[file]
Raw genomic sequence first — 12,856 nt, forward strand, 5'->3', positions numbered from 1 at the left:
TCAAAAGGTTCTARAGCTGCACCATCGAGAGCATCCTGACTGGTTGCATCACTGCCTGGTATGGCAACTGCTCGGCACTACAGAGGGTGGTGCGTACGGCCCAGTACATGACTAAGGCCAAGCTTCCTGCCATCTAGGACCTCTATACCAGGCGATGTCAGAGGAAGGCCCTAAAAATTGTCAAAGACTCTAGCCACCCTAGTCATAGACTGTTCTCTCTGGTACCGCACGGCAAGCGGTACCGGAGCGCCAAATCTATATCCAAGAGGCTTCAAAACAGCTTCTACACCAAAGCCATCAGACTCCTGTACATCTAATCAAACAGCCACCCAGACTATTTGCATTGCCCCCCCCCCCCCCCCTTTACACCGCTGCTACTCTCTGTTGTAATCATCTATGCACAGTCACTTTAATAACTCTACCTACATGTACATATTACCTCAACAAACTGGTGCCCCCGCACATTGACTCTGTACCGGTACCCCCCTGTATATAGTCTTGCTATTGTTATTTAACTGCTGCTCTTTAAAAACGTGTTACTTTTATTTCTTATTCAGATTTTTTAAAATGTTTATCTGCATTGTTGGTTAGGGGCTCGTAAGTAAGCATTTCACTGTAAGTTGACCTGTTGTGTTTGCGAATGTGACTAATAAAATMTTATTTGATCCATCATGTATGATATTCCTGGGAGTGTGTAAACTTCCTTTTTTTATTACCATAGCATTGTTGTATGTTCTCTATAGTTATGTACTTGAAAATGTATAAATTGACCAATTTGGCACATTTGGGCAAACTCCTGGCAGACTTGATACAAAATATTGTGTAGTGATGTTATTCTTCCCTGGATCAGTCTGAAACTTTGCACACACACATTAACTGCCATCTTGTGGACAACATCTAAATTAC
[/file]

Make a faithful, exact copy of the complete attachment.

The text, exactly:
Raw genomic sequence first — 12,856 nt, forward strand, 5'->3', positions numbered from 1 at the left:
TCAAAAGGTTCTARAGCTGCACCATCGAGAGCATCCTGACTGGTTGCATCACTGCCTGGTATGGCAACTGCTCGGCACTACAGAGGGTGGTGCGTACGGCCCAGTACATGACTAAGGCCAAGCTTCCTGCCATCTAGGACCTCTATACCAGGCGATGTCAGAGGAAGGCCCTAAAAATTGTCAAAGACTCTAGCCACCCTAGTCATAGACTGTTCTCTCTGGTACCGCACGGCAAGCGGTACCGGAGCGCCAAATCTATATCCAAGAGGCTTCAAAACAGCTTCTACACCAAAGCCATCAGACTCCTGTACATCTAATCAAACAGCCACCCAGACTATTTGCATTGCCCCCCCCCCCCCCCCTTTACACCGCTGCTACTCTCTGTTGTAATCATCTATGCACAGTCACTTTAATAACTCTACCTACATGTACATATTACCTCAACAAACTGGTGCCCCCGCACATTGACTCTGTACCGGTACCCCCCTGTATATAGTCTTGCTATTGTTATTTAACTGCTGCTCTTTAAAAACGTGTTACTTTTATTTCTTATTCAGATTTTTTAAAATGTTTATCTGCATTGTTGGTTAGGGGCTCGTAAGTAAGCATTTCACTGTAAGTTGACCTGTTGTGTTTGCGAATGTGACTAATAAAATMTTATTTGATCCATCATGTATGATATTCCTGGGAGTGTGTAAACTTCCTTTTTTTATTACCATAGCATTGTTGTATGTTCTCTATAGTTATGTACTTGAAAATGTATAAATTGACCAATTTGGCACATTTGGGCAAACTCCTGGCAGACTTGATACAAAATATTGTGTAGTGATGTTATTCTTCCCTGGATCAGTCTGAAACTTTGCACACACACATTAACTGCCATCTTGTGGACAACATCTAAATTAC